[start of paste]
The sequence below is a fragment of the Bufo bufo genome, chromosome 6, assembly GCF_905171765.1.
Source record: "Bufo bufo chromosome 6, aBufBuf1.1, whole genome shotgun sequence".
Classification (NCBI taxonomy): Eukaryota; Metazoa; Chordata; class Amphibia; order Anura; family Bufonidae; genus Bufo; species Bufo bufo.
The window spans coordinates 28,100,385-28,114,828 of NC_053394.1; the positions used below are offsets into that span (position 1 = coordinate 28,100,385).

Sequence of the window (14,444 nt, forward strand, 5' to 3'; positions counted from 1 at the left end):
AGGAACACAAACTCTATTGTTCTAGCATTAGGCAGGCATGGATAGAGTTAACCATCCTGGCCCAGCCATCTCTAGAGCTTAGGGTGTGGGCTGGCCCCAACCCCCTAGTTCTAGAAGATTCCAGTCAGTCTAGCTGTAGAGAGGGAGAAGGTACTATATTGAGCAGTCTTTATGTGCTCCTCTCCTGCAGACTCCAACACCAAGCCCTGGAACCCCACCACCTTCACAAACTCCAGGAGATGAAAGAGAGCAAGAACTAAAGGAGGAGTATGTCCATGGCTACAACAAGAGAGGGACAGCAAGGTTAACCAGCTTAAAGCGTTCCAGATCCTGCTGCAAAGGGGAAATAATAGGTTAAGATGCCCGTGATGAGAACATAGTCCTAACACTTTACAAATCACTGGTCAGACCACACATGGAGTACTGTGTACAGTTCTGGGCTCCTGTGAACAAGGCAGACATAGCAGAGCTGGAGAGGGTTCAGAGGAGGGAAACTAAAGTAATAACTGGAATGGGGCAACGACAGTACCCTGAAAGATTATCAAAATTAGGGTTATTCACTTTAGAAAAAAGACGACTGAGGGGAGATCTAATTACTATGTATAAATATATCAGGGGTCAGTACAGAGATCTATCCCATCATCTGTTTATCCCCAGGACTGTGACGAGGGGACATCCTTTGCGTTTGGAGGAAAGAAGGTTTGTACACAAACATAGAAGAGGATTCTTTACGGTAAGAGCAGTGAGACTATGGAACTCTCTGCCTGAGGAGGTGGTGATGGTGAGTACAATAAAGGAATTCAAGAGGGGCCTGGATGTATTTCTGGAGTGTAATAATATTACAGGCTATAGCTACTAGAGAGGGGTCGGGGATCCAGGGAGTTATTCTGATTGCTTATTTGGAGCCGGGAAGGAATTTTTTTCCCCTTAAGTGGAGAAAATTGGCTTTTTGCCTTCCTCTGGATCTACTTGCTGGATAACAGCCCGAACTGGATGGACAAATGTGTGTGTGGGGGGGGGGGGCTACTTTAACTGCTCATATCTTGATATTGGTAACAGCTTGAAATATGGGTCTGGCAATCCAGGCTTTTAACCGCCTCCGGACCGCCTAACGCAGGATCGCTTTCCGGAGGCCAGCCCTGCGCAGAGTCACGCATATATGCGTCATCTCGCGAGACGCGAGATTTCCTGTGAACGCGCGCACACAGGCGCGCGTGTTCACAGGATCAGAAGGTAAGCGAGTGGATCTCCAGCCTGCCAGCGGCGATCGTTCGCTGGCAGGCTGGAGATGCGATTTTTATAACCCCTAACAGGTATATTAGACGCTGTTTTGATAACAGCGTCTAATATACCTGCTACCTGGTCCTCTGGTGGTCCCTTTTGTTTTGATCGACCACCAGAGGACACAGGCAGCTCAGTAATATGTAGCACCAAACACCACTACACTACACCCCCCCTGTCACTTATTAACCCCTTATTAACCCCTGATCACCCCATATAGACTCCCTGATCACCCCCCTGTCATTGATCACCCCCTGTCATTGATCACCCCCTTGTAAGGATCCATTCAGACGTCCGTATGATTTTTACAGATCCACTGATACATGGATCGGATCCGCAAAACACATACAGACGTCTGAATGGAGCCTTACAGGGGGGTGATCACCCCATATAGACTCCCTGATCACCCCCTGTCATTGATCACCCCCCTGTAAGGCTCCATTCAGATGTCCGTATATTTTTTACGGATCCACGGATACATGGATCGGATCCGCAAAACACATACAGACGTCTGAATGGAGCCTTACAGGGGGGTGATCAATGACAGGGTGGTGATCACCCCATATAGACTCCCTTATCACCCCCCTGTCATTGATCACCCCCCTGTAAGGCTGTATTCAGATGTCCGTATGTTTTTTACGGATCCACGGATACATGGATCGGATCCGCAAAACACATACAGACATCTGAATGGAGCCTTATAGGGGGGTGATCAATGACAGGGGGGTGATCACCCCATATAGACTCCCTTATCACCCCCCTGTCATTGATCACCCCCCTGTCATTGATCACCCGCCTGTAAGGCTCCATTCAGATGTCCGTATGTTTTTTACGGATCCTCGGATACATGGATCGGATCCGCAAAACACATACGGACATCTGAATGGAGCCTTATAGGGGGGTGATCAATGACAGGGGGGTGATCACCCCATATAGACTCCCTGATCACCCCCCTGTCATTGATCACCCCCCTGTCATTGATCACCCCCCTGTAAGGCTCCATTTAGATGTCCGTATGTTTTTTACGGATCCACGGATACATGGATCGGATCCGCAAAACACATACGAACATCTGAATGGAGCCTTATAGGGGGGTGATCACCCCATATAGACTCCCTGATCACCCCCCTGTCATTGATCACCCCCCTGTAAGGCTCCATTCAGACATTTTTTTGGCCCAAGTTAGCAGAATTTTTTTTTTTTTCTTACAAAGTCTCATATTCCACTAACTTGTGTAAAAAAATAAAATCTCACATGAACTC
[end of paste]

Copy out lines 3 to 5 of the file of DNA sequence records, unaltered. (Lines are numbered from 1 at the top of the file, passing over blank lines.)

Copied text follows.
Classification (NCBI taxonomy): Eukaryota; Metazoa; Chordata; class Amphibia; order Anura; family Bufonidae; genus Bufo; species Bufo bufo.
The window spans coordinates 28,100,385-28,114,828 of NC_053394.1; the positions used below are offsets into that span (position 1 = coordinate 28,100,385).

Sequence of the window (14,444 nt, forward strand, 5' to 3'; positions counted from 1 at the left end):